Vertebrate Src can be activated by specific mutations to become oncogenic. Analogous mutations in Drosophila Src oncogene 1 induce abnormal differentiation of photoreceptor cells when expressed ectopically in the developing Drosophila adult eye. The roles played in this process by the adapter protein Downstream of receptor kinases (Drk), and the SH2 domain-containing tyrosine phosphatase Corkscrew (Csw), have been examined. Dominant-negative mutations in either the drk or csw genes ameliorate the developmental abnormalities induced by activated Src64. This suggests that Drk and Csw are required downstream of, or parallel to, Src64. Csw does not act solely as an upstream activator of Scr64. The results are discussed in relation to potential roles for the vertebrate homologs of Drk and Csw (Grb2 and SHP2, respectively) in the transformation of fibroblasts by vertebrate Src (Cooper, 1996).

Transgenic Drosophila models of Noonan syndrome causing PTPN11 gain-of-function mutations

Mutations in the PTPN11 gene, which encodes the protein tyrosine phosphatase SHP-2, cause Noonan syndrome (NS), an autosomal dominant disorder with pleomorphic developmental abnormalities. Certain germline and somatic PTPN11 mutations cause leukemias. Mutations have gain-of-function (GOF) effects with the commonest NS allele, N308D, being weaker than leukemia-causing mutations. To study the effects of disease-associated PTPN11 alleles, transgenic fruitflies were generated with GAL4-inducible expression of wild type or mutant csw, the Drosophila orthologue of PTPN11. All three transgenic mutant CSWs rescued a hypomorphic csw allele's eye phenotype, documenting activity. Ubiquitous expression of two strong csw mutant alleles was lethal, but did not perturb development from some CSW-dependent receptor tyrosine kinase pathways. Ubiquitous expression of the weaker N308D allele causes ectopic wing veins, identical to the EGFR GOF phenotype. Epistatic analyses have established that the cswN308D ectopic wing vein phenotype requires intact EGF ligand and receptor, and that this transgene interacts genetically with Notch, DPP and JAK/STAT signaling. Expression of the mutant csw transgenes increases RAS-MAP kinase activation, which is necessary but not sufficient for transducing their phenotypes. The findings from these fly models provided hypotheses testable in mammalian models, in which these signaling cassettes are largely conserved. In addition, these fly models can be used for sensitized screens to identify novel interacting genes as well as for high-throughput screening of therapeutic compounds for NS and PTPN11-related cancers (Oishi, 2006).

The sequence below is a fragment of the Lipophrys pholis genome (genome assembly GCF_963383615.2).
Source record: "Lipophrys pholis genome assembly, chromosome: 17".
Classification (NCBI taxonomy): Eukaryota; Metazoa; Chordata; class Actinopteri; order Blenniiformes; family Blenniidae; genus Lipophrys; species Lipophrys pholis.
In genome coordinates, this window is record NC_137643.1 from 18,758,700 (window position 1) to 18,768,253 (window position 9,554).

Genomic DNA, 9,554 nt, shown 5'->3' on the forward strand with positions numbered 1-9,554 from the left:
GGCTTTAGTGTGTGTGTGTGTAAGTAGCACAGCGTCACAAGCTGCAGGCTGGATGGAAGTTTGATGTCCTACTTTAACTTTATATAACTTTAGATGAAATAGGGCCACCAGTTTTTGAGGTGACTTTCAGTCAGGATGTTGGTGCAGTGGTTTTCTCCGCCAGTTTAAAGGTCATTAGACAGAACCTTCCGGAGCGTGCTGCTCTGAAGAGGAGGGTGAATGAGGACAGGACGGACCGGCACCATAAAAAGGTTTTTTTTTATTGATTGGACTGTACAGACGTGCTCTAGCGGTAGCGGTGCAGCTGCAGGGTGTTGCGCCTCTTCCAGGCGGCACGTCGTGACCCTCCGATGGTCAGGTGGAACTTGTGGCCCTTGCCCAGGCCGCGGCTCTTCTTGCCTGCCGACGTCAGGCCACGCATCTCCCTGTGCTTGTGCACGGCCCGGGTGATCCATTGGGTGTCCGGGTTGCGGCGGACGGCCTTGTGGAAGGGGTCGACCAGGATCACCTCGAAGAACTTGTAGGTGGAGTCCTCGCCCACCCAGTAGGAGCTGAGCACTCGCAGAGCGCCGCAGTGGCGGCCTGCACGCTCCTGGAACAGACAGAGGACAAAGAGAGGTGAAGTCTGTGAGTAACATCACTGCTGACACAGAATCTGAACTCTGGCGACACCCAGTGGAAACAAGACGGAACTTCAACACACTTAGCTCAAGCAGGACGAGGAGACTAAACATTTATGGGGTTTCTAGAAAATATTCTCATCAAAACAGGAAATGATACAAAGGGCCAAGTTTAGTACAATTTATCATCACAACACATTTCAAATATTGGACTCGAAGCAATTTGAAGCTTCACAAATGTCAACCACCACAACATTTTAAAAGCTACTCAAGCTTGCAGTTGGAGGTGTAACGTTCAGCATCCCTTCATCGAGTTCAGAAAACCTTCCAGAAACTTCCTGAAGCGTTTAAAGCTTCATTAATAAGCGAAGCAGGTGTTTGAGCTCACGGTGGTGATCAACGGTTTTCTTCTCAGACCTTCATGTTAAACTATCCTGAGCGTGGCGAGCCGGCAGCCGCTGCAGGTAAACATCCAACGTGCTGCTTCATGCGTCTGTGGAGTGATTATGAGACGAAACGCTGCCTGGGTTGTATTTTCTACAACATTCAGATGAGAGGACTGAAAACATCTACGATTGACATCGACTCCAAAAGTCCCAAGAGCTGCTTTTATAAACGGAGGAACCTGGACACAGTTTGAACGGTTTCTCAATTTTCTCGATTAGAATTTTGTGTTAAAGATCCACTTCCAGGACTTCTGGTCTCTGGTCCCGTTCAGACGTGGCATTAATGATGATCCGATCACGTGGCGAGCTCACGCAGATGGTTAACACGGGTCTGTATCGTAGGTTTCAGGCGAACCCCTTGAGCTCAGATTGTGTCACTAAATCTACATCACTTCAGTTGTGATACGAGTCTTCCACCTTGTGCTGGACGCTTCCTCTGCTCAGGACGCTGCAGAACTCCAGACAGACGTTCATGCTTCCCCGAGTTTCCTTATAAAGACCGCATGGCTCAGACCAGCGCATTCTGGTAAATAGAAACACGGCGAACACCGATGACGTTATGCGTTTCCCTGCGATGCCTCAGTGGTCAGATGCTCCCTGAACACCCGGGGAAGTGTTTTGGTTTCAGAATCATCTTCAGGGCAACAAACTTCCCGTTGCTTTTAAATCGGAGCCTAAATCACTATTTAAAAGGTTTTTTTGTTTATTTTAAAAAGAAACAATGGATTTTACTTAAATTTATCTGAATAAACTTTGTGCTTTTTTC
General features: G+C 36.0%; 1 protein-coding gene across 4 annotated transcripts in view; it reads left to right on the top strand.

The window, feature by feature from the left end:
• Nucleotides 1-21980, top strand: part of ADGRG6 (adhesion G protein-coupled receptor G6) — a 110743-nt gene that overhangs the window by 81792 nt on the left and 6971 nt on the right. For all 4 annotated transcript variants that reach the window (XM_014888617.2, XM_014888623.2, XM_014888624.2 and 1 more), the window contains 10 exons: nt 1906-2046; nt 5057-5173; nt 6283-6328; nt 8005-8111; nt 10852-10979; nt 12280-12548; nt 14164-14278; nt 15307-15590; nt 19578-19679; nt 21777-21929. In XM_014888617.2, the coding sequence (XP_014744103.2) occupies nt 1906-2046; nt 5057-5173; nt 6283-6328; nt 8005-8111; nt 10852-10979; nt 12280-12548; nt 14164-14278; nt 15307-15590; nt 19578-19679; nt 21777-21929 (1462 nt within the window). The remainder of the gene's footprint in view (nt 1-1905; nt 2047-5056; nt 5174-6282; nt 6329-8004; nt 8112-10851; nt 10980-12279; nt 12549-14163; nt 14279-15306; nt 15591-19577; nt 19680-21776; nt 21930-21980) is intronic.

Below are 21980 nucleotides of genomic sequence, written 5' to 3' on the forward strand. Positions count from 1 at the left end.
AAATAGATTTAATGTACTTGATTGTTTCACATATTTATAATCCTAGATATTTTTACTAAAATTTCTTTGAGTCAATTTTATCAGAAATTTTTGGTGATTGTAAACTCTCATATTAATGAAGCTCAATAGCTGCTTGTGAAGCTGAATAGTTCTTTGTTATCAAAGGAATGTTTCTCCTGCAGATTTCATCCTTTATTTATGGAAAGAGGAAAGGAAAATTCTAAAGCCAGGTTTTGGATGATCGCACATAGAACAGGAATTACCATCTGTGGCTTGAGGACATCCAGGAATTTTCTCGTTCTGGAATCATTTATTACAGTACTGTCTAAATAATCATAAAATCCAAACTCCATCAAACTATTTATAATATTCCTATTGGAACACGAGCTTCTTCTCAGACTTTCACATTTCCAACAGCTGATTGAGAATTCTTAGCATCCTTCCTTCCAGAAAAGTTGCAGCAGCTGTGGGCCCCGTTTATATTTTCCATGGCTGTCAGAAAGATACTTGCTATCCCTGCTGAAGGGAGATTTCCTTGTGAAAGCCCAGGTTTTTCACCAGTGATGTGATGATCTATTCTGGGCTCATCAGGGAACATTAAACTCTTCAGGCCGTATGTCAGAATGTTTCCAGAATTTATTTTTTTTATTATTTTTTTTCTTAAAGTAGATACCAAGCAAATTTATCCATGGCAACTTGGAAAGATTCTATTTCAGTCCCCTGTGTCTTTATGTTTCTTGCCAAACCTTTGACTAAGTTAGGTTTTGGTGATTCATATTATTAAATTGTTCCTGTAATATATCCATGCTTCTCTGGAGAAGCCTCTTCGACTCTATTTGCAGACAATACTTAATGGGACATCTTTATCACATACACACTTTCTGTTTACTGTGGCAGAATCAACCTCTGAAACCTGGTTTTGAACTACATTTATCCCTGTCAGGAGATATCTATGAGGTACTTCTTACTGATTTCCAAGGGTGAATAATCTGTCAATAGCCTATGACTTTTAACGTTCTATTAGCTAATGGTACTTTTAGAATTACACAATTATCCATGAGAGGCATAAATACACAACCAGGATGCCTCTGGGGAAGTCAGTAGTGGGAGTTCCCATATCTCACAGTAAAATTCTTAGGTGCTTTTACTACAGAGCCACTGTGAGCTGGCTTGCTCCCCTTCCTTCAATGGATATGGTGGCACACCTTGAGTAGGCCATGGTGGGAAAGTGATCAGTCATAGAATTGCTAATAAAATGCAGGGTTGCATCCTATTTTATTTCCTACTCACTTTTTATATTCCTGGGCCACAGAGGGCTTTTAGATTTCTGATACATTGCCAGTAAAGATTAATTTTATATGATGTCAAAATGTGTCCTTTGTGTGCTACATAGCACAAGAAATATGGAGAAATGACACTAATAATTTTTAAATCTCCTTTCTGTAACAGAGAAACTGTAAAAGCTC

CSW is the Drosophila orthologue of SHP-2 and works as a positive regulator of multiple RTK pathways. The amino acid sequence of SHP-2's PTP domain is 63% identical to CSW excluding an insertion of unknown consequence in the latter and is 76% similar in the SH2 domains. Since the amino acids altered by the mutations in PTPN11 are conserved in the fly, it was hypothesized that transgenic Drosophila expressing mutant CSW would model the GOF effects on signal transduction observed in cell culture and frog animal cap systems. This study demonstrated that the mutant CSW proteins were biologically active in the eye rescue experiment and that they altered development. One NS transgene, N308D, had a GOF effect on wing vein formation, while two stronger GOF transgenes caused lethality when expressed ubiquitously (Oishi, 2006).